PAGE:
Since its inception, Microsoft SharePoint has set the tone for enterprise information sharing by bringing a new level of collaboration to its users’ organizations. With the recent updates to SharePoint 2013, including an increased focus on the mobile experience and cloud offerings, Microsoft has demonstrated a continuous evolution in its’ SharePoint Solution to meet the expanding needs of the enterprise.
However, almost 15 years after the release of SharePoint, many organizations are still struggling to successfully adopt the software as their company’s chief ECM system. In fact, a recent study by the Association for Information and Image Management (AIIM) revealed that a mere 6% of respondents claimed that their SharePoint implementation has been a success. These respondents cited user adoption, migration, governance, uniformity of information classification, and user-security issues as a few of the primary roadblocks in their deployment.
In today’s competitive marketplace, organizations cannot afford to fall short on their content management capabilities – the ability to effectively organize, create and share information across the enterprise can mean the difference between a good and great company. Fortunately, with the right blend of planning and integration, users can realize the value of the SharePoint platform and discover why it is a worthwhile investment.
Planning and Strategy
A successful SharePoint deployment begins with thorough planning and defining goals. This is where many companies that attempt to deploy SharePoint fall short. Long before installation or migration, consider how the platform can truly align with your business objectives. Are you looking to enable staff collaboration on files, or are you trying to improve document search-and-retrieval processes? Also, from the get-go, creating a governance and compliance plan will establish user roles, company-wide policies, and solve security issues down the line.
But, what good is a software system if no one knows how to properly use it? Another alarming statistic from AIIM shows that 22% of organizations have not sought external advice or training for their SharePoint implementation. End-user training will not only help employees better utilize SharePoint, but will also raise company buy-in and user adoption. As with any software, SharePoint cannot do everything, so setting user expectations up front is essential to driving adoption down the road.
Among respondents to a recent AIIM survey—
- 6% claimed their SharePoint implementation has been a success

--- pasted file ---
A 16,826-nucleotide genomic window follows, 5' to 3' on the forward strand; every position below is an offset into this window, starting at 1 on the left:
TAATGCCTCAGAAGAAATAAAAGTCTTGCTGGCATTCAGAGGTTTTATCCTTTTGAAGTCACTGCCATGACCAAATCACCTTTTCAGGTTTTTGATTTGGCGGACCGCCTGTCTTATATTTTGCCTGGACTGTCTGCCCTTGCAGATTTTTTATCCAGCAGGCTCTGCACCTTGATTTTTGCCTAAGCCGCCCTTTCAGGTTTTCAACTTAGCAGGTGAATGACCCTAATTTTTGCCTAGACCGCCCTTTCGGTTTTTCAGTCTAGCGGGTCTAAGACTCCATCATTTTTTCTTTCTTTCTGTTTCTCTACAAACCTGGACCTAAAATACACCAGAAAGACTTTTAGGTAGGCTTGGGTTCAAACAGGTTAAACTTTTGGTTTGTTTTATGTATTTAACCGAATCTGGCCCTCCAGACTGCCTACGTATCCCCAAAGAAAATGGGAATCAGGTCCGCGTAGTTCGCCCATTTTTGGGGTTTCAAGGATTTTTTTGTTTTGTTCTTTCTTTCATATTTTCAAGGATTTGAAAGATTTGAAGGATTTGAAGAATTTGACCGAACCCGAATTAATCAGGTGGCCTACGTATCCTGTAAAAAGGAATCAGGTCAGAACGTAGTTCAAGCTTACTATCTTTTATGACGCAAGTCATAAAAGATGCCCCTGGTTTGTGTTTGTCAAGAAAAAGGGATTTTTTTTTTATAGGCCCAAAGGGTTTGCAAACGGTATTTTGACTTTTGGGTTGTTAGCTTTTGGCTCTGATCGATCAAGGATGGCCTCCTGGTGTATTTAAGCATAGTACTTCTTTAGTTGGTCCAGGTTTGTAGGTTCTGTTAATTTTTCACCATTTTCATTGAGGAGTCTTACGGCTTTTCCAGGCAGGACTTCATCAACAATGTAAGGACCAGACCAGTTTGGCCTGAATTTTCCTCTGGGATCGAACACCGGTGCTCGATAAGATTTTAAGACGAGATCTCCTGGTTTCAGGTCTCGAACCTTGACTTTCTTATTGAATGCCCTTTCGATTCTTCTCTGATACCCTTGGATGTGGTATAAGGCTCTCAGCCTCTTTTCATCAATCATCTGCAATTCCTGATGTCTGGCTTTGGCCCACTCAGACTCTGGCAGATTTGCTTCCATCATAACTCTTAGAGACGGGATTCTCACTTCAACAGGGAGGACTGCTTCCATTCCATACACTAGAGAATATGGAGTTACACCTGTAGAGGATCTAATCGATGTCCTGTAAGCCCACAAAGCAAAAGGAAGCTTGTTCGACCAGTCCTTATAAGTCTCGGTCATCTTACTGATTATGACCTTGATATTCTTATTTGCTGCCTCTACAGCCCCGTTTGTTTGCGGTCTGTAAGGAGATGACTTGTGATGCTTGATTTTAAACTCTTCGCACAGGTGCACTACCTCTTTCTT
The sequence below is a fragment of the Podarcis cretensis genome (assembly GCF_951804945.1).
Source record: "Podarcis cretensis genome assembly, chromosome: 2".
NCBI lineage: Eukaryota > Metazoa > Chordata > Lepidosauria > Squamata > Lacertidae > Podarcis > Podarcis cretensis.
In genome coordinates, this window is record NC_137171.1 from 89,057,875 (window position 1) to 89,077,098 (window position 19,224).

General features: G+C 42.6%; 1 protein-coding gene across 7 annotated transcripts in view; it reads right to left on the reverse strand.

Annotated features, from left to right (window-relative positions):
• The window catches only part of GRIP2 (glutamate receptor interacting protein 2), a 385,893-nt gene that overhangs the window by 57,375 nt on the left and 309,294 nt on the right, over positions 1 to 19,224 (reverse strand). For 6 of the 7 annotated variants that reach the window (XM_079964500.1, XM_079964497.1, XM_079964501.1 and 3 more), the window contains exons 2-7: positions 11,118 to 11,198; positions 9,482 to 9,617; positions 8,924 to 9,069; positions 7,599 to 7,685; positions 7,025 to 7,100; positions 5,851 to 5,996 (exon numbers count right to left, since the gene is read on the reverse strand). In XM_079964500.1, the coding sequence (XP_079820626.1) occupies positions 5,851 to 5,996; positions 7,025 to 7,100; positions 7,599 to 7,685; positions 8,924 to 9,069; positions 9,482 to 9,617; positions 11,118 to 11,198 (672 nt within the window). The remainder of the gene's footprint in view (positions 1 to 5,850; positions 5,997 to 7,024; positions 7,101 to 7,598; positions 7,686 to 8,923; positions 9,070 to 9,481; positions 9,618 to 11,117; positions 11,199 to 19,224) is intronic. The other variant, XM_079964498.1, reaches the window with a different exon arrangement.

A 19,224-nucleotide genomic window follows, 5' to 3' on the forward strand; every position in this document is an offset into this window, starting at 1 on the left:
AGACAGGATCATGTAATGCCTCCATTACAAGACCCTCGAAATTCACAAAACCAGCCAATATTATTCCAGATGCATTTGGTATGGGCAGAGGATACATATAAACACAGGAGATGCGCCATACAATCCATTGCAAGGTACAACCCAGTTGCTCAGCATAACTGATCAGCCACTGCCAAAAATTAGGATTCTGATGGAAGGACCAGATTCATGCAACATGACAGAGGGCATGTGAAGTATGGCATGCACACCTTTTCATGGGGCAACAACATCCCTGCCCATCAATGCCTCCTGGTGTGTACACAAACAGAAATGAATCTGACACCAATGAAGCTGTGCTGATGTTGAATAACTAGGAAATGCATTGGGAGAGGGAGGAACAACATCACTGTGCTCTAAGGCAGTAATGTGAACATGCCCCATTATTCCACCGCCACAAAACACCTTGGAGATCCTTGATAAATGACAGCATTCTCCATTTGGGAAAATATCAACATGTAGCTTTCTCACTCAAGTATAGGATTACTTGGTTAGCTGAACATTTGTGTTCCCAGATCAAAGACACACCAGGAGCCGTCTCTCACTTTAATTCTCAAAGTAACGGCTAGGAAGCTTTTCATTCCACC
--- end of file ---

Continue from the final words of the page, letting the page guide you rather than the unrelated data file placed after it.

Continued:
- 30% have only a basic deployment of SharePoint with limited customization
- 17% relied on ECM specialists, and 22% sought no external advice or training
AIIM reports that 18% of organizations have a basic deployment of SharePoint and 30% are using a “somewhat customized” version. Yet, it is often the case that a basic deployment of SharePoint is not sufficient – integration is vital to an effective implementation. Customizing SharePoint by integrating the solution with third party add-ons (workflow designers and digital signature solutions) and other back-end systems (CRM and financial management systems) allows companies to fill in the gaps where other applications fall short.
Going Mobile and Social
SharePoint’s latest updates help poise organizations for the future as mobile, cloud and social computing are more than just buzzwords; they are becoming competitive differentiators. SharePoint’s three deployment options—on premise, cloud, or hybrid—and integration capabilities with Microsoft Office 365 give businesses the flexibility to extend their collaboration capabilities and workflow beyond the office and across devices. Similarly, integration with social tools, like Yammer, boosts corporate communication, enhances productivity, and promotes idea crowdsourcing.
If a successful SharePoint implementation requires in-depth strategy and planning, integration and customization, and training and user adoption, is it really worth the dedication, time and resources? The answer is simple: When correctly deployed, SharePoint can provide a wealth of benefits that positively affect the organization as a whole. You’ll increase productivity by having the right people collaborating on the right documents; you’ll decrease costs by reducing the number of technologies required to manage both digital and paper content; and you’ll increase revenue by ensuring that your SharePoint deployment is aligned with your overall business goals. Then, instead of asking, “Why SharePoint?” you’ll find yourself asking, “Why not SharePoint?”